After being courted and then rejected by Island Records, SLF decided to eschew the majors and signed to Geoff Travis’ independent Rough Trade, releasing their debut album Inflammable Material in February 1979. For a debut album on an indie label, Inflammable Material exceeded all expectations, landing at number 14 in the national chart and proceeding to remain in the charts for a total of 19 weeks.
However, the album, for all its success, would be the last time that the band would write so explicitly about the situation in Northern Ireland. SLF had received an alarming degree of negative press regarding their handling of the issue and were accused of exploitation and of preaching politics. They denied the accusations and stated that they were simply following that age old credo adopted by all aspirant writers, ‘write about what you know’. SLF, they maintained, were not telling you what you should think rather they were giving their take on events and leaving it to the listener to make their own mind up.
Inside Track’s Francis Jones talked to Stiff Little Fingers’ founding member, vocalist and guitarist Jake Burns regarding the making of seminal Northern Irish Punk album, Inflammable Material.
There is a real rawness to Inflammable Material. Was that the intention and, if so, how did you go about replicating that ‘as live’ feel on record?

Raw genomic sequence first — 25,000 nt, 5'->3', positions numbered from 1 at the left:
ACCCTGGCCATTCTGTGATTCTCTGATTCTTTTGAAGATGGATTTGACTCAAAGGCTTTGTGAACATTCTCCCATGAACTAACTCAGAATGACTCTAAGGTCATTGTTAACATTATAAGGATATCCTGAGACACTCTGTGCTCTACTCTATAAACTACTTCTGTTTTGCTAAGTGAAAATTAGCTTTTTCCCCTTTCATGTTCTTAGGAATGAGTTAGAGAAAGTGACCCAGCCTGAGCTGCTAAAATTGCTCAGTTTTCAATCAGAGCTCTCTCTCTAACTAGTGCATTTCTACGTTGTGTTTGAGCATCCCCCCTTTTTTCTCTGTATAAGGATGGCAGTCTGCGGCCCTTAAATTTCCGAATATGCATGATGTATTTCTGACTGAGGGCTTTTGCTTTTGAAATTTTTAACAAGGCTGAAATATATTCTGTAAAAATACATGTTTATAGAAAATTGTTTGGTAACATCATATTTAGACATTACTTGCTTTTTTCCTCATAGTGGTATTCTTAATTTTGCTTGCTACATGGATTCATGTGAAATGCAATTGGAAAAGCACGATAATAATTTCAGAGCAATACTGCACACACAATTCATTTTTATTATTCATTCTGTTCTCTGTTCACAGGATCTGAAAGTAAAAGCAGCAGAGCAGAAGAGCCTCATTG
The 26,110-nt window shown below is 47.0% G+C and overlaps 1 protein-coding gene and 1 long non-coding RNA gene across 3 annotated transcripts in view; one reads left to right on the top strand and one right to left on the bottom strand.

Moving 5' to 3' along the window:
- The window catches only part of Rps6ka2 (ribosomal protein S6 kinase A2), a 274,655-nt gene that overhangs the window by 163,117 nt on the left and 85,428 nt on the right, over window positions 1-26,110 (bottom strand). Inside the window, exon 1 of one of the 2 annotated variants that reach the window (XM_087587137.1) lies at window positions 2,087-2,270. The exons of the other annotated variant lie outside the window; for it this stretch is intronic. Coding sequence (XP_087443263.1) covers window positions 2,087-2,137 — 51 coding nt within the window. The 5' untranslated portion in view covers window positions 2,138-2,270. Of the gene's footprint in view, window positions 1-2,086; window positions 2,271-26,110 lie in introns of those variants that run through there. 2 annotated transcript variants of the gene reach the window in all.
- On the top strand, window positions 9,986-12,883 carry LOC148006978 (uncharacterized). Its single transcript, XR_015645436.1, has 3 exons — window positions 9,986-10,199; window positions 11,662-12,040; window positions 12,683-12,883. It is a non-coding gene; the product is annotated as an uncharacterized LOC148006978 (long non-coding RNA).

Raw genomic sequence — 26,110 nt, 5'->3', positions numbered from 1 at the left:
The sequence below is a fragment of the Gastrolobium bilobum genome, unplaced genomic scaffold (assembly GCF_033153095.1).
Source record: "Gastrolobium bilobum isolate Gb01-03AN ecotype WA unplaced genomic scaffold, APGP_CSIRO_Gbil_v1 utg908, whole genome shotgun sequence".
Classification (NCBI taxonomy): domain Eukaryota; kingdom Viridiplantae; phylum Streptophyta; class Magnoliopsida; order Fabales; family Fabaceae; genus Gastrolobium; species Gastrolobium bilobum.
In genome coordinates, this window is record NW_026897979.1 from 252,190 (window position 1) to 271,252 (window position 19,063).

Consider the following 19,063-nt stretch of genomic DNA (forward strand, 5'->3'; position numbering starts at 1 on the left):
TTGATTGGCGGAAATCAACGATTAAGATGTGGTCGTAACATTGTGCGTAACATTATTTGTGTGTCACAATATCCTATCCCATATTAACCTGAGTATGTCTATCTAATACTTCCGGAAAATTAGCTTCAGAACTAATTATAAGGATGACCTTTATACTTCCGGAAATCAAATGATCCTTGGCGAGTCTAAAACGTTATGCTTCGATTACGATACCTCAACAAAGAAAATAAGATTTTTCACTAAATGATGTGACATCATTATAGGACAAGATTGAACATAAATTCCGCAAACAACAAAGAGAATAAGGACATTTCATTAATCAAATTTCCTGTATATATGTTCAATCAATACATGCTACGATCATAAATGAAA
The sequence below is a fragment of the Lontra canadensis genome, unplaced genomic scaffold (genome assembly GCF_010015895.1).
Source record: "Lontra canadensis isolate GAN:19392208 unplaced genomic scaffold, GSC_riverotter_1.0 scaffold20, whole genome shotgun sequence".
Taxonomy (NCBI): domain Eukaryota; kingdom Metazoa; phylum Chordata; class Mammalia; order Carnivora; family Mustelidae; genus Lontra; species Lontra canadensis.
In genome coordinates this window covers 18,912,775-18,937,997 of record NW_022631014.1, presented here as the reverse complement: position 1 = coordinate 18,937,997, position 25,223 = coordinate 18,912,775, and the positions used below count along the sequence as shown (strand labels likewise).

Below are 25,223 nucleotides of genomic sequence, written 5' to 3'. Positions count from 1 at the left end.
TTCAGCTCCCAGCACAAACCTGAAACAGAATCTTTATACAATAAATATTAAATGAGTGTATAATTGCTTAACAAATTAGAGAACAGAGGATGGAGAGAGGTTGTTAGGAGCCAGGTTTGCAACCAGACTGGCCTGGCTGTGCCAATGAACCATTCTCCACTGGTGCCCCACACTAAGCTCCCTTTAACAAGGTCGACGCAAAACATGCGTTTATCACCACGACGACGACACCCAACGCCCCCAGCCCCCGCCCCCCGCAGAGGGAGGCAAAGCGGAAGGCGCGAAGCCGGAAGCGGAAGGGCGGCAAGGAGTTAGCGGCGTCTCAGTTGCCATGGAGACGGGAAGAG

It really wasn't that difficult to replicate the sound of IM live, as that's exactly how we recorded it! There were only about two guitar overdubs on the whole record. We literally set the gear up as if we were doing a gig and hit the record button.
The album is very much the product of angry young men. Where did that anger come from and who was it directed towards?
Pretty obvious really. We were all guys who had grown up through the madness that was Belfast in the 70s and we were sick of it. We couldn't make our feelings known by shouting on street corners, but by writing a song, we could.
Stiff Little Fingers were never more politicised than on Inflammable Material. What came first for you, the message or the music?
Always the music. Although, having said that, I never found it easy to write a ‘love’ song or some such. I guess because I was always a fan of people like Bob Dylan I wanted to write songs that ‘meant’ something to me specifically.